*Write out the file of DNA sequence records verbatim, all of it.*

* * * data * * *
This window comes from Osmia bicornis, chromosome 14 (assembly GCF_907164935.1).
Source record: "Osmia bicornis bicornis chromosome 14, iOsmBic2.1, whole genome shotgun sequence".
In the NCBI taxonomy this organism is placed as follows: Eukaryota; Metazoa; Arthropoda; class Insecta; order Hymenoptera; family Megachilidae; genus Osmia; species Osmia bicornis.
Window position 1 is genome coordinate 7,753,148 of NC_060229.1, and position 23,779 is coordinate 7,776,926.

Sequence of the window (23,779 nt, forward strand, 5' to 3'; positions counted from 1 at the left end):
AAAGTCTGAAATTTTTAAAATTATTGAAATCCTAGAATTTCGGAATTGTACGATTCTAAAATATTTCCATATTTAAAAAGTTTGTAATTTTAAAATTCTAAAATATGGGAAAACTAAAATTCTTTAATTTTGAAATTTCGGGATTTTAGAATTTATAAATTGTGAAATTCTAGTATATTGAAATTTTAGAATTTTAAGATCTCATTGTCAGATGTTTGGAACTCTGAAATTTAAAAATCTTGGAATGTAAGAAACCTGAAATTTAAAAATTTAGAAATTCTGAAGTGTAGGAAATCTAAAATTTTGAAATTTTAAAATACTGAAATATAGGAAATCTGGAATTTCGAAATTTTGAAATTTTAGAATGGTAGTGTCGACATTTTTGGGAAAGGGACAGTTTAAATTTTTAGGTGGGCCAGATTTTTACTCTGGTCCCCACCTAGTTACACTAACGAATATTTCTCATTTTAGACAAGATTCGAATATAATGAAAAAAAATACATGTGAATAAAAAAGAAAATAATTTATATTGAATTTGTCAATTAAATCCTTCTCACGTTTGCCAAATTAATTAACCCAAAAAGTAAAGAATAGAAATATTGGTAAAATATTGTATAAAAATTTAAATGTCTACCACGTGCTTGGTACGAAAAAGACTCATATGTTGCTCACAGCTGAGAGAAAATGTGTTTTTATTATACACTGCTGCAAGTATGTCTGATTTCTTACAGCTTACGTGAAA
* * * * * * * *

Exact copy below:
This window comes from Osmia bicornis, chromosome 14 (assembly GCF_907164935.1).
Source record: "Osmia bicornis bicornis chromosome 14, iOsmBic2.1, whole genome shotgun sequence".
In the NCBI taxonomy this organism is placed as follows: Eukaryota; Metazoa; Arthropoda; class Insecta; order Hymenoptera; family Megachilidae; genus Osmia; species Osmia bicornis.
Window position 1 is genome coordinate 7,753,148 of NC_060229.1, and position 23,779 is coordinate 7,776,926.

Sequence of the window (23,779 nt, forward strand, 5' to 3'; positions counted from 1 at the left end):
AAAGTCTGAAATTTTTAAAATTATTGAAATCCTAGAATTTCGGAATTGTACGATTCTAAAATATTTCCATATTTAAAAAGTTTGTAATTTTAAAATTCTAAAATATGGGAAAACTAAAATTCTTTAATTTTGAAATTTCGGGATTTTAGAATTTATAAATTGTGAAATTCTAGTATATTGAAATTTTAGAATTTTAAGATCTCATTGTCAGATGTTTGGAACTCTGAAATTTAAAAATCTTGGAATGTAAGAAACCTGAAATTTAAAAATTTAGAAATTCTGAAGTGTAGGAAATCTAAAATTTTGAAATTTTAAAATACTGAAATATAGGAAATCTGGAATTTCGAAATTTTGAAATTTTAGAATGGTAGTGTCGACATTTTTGGGAAAGGGACAGTTTAAATTTTTAGGTGGGCCAGATTTTTACTCTGGTCCCCACCTAGTTACACTAACGAATATTTCTCATTTTAGACAAGATTCGAATATAATGAAAAAAAATACATGTGAATAAAAAAGAAAATAATTTATATTGAATTTGTCAATTAAATCCTTCTCACGTTTGCCAAATTAATTAACCCAAAAAGTAAAGAATAGAAATATTGGTAAAATATTGTATAAAAATTTAAATGTCTACCACGTGCTTGGTACGAAAAAGACTCATATGTTGCTCACAGCTGAGAGAAAATGTGTTTTTATTATACACTGCTGCAAGTATGTCTGATTTCTTACAGCTTACGTGAAA